The Church and Her Scriptures

What is the Bible’s relationship to the Church? How did the Bible emerge from the Church? How does the Church read, interpret, and teach the Bible? A critical answer to these questions is provided by Vatican II’s statement on biblical interpretation, Verbum Dei (1965).

Fr. Patrick J. Hartin, Verbum Dei, and the Task of Biblical Interpretation

In our time, one who has practiced reading the Bible in communion with the Catholic Church most intentionally, earnestly, and generously—both in his native South Africa and in the United States—has been Fr. Patrick J. Hartin. Although he is extremely well-versed in all of the current methods of reading the Bible, and especially the New Testament, he also advocates for the study of the Bible in the manner of the early Church, and especially for Augustine’s approach to the New Testament.

Most of all, Fr. Hartin has always taken to heart James’s exhortation, “Be doers of the word, and not hearers only” (Jas 1:22), and he has always accepted James’s assertion—echoing Proverbs—that “God opposes the proud, but gives grace to the humble” (Jas 4:6). A native of South Africa, Fr. Hartin recalls that he was extremely pleased as a twelve-year old boy to be Catholic because of the Church’s resistance to the apartheid regime. He was ordained a priest in Johannesburg in 1971 and, after studying in Italy, he taught languages and eventually became headmaster of St. Benedict’s College high school. After earning two doctorates from the University of South Africa (in Ethics and in the New Testament), he taught at two of South Africa’s finest universities, the University of Witwatersrand and the aforementioned University of South Africa, earning tenure at both institutions. He served the Catholic Church in South Africa not only as a teacher and scholar, but as a very successful author of religious education textbooks as well as columns and short articles aimed at adult faith formation. The opportunity to study and serve as Catholic Chaplain at Claremont McKenna College brought Fr. Hartin to the United States originally; from there he soon went to Gonzaga University where he was tenured for the third time and served for the final 21 years of his 43-year career. There he taught and wrote especially on the New Testament, but also in that University’s Classical Civilizations program. During those years, he also published ten of his eighteen books. After he retired from Gonzaga in 2016, he continued to teach at St. Patrick’s Seminary in Menlo Park, California and to write on the Bible and biblical interpretation. He has said that what has motivated his productive academic career has been his students, his teaching, and his scholarship—in that order. He has also been active in contributing to seminaries and has ministered to several parishes within the Diocese of Spokane.

Fr. Hartin and Fellow Scholars Address the Ongoing Task of Biblical Interpretation

On February 16, 2016, Fr. Hartin delivered his final public lecture as professor at Gonzaga, “The Gift of Dei Verbum.” Sponsored by the Gonzaga Faith and Reason Institute and the Gonzaga Socratic Club, the talk addressed the principles that motivated and animated his entire career in biblical studies. He credited those principles as arising not directly from himself, however, but from Vatican II’s statement Verbum Dei. As a result, his lecture was devoted to commenting on that document of the Church.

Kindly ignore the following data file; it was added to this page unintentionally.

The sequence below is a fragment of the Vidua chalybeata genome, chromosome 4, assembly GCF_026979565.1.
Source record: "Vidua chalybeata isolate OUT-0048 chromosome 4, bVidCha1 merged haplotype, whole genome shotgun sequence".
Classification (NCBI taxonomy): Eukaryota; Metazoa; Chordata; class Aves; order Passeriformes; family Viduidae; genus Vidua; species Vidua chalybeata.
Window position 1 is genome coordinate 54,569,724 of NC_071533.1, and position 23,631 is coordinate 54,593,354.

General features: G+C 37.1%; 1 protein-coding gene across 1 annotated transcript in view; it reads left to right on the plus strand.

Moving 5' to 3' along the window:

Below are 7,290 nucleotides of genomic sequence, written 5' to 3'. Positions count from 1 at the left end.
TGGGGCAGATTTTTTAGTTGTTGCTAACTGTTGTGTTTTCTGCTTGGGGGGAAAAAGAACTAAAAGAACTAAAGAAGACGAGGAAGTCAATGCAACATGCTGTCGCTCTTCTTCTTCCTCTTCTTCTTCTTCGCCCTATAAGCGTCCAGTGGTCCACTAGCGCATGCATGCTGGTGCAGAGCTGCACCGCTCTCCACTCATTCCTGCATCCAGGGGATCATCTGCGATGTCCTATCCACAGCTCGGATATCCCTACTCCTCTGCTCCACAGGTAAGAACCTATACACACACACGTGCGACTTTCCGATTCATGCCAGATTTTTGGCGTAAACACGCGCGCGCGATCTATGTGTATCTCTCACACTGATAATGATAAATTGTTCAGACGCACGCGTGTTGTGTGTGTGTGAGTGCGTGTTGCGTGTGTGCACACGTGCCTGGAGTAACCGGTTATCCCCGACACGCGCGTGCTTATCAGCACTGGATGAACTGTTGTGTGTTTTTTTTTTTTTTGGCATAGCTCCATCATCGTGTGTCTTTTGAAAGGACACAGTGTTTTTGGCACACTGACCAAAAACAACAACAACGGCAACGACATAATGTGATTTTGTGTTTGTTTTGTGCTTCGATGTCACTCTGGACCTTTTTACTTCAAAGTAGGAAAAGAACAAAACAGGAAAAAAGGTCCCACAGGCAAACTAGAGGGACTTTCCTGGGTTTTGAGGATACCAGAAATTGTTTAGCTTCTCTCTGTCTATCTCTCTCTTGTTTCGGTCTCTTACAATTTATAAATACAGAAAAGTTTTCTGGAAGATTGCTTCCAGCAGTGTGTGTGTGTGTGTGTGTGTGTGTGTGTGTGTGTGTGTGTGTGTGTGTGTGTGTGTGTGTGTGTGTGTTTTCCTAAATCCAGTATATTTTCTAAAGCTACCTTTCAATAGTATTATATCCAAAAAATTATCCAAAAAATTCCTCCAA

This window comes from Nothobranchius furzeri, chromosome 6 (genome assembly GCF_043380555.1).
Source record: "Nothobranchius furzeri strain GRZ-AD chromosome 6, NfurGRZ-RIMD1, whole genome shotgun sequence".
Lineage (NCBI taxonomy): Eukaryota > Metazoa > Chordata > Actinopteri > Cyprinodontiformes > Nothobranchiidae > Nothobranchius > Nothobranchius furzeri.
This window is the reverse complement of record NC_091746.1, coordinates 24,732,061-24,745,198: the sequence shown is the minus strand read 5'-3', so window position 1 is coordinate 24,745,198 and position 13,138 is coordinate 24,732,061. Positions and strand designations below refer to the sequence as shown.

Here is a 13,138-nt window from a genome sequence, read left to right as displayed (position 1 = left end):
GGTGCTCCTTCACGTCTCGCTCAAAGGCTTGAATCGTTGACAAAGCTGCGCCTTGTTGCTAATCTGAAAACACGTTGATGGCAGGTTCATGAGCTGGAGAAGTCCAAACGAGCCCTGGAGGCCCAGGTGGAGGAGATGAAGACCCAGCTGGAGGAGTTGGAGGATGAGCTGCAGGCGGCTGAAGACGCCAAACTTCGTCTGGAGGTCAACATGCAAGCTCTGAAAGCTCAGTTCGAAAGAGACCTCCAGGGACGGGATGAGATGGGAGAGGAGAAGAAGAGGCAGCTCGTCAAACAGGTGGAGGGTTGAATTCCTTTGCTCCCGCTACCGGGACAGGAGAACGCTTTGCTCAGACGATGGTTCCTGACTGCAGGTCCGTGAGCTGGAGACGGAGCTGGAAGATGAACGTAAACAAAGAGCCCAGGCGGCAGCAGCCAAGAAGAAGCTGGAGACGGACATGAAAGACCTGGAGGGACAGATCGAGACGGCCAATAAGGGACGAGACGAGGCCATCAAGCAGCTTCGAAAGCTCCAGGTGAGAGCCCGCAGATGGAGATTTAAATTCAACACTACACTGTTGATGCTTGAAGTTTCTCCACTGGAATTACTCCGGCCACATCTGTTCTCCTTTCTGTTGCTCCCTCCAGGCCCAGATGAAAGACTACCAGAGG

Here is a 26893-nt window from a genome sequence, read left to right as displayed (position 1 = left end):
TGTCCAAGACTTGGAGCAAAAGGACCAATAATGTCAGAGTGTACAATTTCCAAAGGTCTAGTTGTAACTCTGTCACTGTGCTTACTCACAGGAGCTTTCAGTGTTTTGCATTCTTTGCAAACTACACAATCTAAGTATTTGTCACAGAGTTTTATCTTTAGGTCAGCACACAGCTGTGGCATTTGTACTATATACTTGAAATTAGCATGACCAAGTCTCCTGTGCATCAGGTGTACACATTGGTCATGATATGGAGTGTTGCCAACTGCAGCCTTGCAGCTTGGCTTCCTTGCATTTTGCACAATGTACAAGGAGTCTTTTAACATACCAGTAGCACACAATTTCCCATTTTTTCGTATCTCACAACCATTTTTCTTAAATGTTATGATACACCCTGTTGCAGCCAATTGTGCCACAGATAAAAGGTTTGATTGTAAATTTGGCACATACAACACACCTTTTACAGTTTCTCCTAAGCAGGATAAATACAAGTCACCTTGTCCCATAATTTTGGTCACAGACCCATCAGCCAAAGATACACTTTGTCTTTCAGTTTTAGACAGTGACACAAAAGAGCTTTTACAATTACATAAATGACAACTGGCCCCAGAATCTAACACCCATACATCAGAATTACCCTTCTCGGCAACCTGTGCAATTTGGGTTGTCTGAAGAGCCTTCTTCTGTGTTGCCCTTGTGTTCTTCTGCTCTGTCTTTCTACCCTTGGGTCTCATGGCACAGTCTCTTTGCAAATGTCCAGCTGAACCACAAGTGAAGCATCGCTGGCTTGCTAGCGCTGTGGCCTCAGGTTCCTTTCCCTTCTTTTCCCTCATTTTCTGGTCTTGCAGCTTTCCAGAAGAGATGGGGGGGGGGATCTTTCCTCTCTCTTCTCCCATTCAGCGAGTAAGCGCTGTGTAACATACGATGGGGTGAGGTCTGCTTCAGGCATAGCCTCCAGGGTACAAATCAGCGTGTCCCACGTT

Inspired by Fr. Hartin’s remarks, the Gonzaga Faith and Reason Institute sponsored panels of public talks over a three-year period devoted to the question of how the Church had read the Bible throughout its history, and especially in the period of the early Church. Scholars from Europe, North America, and Australia participated. Fr. Hartin’s lecture and the responses inspired by it were such valuable statements that two scholars associated with the Faith and Reason Institute decided to collect them for publication. Additional contributions were invited from scholars of the Bible who work along the same lines as Fr. Hartin. Together, the collected essays are intended to limn and extend the “Hartinian” approach to reading the Bible with the Church, which approach has its roots in Verbum Dei.

The Church and Her Scriptures (2022)

The Church and Her Scriptures by Catherine Brown Tkacz and Douglas Kries book cover

The final product of this work is The Church and Her Scriptures: Essays in Honor of Patrick J. Hartin, edited by Catherine Brown Tkacz and Douglas Kries (Eugene, OR: Pickwick, 2022). A highlight of the volume is the capstone essay of the honoree's career, the lecture sponsored by the Gonzaga Faith and Reason Institute in 2016, “The Gift of Dei Verbum.” With the publication of this volume, the Most Reverend Thomas A. Daly, Bishop of Spokane, and the Faith and Reason Institute at Gonzaga University extend their thanks and congratulations to Fr. Hartin for the enormous service he has rendered to the Catholic Church in Spokane.

Copies of the book may be purchased at your favorite bookstore or directly from the publisher.